The pilots in the cockpit of my next flight. Why not? If I didn’t trust them I guess I would drive. Of course, I have no idea who they will be or what their safety record is. I trust that the various players in that chain have followed all the rules and regulations and that the pilots themselves have enough integrity to know when it’s not safe for them to fly. I know there are occasional reports where a crewmember has been removed for being drunk but they are not frequent enough to affect my trust. In reality, it’s not the individuals I trust, but the institutions which govern the pilots’ behavior. I assume that such institutions are one of those that the 53% of Americans do trust . I just saw in the news that 2017 was an extremely safe year for American-based airlines, with zero casualties related to accidents. My trust seems well placed, for now.
So why do I trust those on my list? I won’t comment on my trust of family and friends, except to say that in almost seven decades they have never let me down. It’s why I’m generally a trusting person. I know that not all of you will trust every family member, spouse or certain friends, most likely because they violated your trust. That gets to a point I made in the previous article, lack of trust because that trust was violated. Here are some factors in fostering trust:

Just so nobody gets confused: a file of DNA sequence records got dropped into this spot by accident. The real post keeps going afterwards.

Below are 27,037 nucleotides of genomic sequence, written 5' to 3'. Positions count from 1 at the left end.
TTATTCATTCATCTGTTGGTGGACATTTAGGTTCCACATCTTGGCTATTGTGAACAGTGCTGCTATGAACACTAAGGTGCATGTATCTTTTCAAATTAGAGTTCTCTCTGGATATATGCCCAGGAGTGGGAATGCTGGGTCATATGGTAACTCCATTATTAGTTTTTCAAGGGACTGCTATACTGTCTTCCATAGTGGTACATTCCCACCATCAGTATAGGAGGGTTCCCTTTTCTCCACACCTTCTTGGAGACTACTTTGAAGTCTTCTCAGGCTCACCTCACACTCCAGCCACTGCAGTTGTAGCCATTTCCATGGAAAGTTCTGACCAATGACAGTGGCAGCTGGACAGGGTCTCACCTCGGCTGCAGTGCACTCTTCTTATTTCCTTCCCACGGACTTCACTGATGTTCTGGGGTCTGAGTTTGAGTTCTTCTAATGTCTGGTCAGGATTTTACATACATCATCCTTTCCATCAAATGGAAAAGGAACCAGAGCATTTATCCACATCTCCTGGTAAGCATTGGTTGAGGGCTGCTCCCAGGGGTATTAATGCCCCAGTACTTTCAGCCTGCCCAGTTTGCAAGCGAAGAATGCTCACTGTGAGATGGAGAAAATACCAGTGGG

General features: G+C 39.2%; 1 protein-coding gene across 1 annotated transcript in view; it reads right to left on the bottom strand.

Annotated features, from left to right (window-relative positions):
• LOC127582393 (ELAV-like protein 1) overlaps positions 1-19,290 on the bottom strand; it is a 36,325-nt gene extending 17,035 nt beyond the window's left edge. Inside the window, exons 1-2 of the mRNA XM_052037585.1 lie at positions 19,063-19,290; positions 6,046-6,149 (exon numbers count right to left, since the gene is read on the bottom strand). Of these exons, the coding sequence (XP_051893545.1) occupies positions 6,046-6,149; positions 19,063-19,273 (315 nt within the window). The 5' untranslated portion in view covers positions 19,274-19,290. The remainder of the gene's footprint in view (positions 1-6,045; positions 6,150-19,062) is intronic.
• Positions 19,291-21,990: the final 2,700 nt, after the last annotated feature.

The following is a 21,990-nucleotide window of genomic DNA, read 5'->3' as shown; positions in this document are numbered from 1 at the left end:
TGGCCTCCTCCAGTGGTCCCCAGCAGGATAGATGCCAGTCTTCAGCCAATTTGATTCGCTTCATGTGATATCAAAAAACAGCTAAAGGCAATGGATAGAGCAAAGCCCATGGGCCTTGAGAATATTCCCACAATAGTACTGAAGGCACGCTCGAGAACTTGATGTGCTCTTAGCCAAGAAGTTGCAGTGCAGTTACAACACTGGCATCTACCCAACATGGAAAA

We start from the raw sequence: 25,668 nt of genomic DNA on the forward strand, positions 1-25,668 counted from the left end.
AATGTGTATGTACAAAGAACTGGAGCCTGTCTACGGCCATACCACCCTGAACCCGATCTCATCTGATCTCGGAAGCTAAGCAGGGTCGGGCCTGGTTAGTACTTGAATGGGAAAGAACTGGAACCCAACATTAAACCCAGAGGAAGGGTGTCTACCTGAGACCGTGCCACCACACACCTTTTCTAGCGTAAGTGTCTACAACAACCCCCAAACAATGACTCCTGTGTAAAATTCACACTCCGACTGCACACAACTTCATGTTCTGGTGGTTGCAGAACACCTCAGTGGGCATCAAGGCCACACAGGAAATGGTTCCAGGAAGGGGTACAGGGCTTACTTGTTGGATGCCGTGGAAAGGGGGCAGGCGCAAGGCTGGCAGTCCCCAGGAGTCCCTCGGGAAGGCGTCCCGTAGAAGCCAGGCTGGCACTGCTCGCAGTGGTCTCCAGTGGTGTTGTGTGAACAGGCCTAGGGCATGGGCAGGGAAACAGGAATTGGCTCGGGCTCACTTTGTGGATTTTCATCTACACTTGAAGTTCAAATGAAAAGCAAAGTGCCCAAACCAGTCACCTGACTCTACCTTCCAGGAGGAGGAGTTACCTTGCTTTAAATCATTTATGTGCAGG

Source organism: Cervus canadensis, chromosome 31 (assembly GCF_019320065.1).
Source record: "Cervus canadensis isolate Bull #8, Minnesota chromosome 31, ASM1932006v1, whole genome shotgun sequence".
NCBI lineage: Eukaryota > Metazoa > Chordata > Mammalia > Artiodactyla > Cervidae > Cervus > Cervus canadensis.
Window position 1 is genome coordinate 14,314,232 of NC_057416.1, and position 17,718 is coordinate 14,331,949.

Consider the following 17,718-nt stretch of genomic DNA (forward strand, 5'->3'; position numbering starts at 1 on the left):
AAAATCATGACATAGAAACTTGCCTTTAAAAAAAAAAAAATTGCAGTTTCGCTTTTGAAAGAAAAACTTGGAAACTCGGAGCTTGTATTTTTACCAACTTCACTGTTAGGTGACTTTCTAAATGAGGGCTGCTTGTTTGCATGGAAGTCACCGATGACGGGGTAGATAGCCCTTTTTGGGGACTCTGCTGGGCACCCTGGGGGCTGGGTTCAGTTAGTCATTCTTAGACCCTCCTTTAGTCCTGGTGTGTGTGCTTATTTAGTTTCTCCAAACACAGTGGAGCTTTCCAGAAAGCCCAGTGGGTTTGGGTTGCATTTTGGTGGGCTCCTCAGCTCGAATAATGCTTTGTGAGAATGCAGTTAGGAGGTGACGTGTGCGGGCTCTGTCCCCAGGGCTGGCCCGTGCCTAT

Reliability. Many people and organizations I trust deliver on their promises regularly and reliability. It’s important to note that those organizations don’t always deliver, but the ones I trust are really good about keeping me informed when they know my expectations may not be met. When they miss the mark, I have confidence that they are looking into the whys and wherefores and they will do better next time. If you want others to trust you, you have to deliver or “fess” up when you fall short.
Empathy. I trust those that I think are considering my concerns when they are making decisions on my behalf. Those decisions may not always be the ones I would make, but at least they considered my point of view. This is the principal reason many Americans lack trust in the Hill at present. A December 2017 Gallup Poll on approval rating of the US Congress found that 78% of Americans disapprove of the job Congress is doing. I submit that most of the problems on the Hill come from a lack of trust among them. Neither side of the aisle trusts the other, so nothing really gets done. People compromise when there is respect for and trust in the views of others. Violation of confidentiality, constant partisan bickering and “he said, she said” confrontations all erode trust. To be trusted in your dealing with others, they must feel that you care about their views, not necessarily agree with them.
Honesty. If I find out that someone was not honest with me, I will not trust them. Honesty is fundamental to any trusting relationship. There’s a presentation on Ethical Decisions in the Insights tab of the CCA Website, and it has a section on honesty, truth and truthfulness, so I won’t rehash that here. I do want to say a word about my previous comment about telling the truth and being truthful. I’ve seen this get people into trouble again and again and as a result, they lose credibility and sacrifice trust. You know what I’m talking about here. Remember the old gag in The Pink Panther? “Does your dog bite?”
Same thing here. Carefully crafting answers that are true, but not truthful is a quick ticket to the “Don’t Trust” list.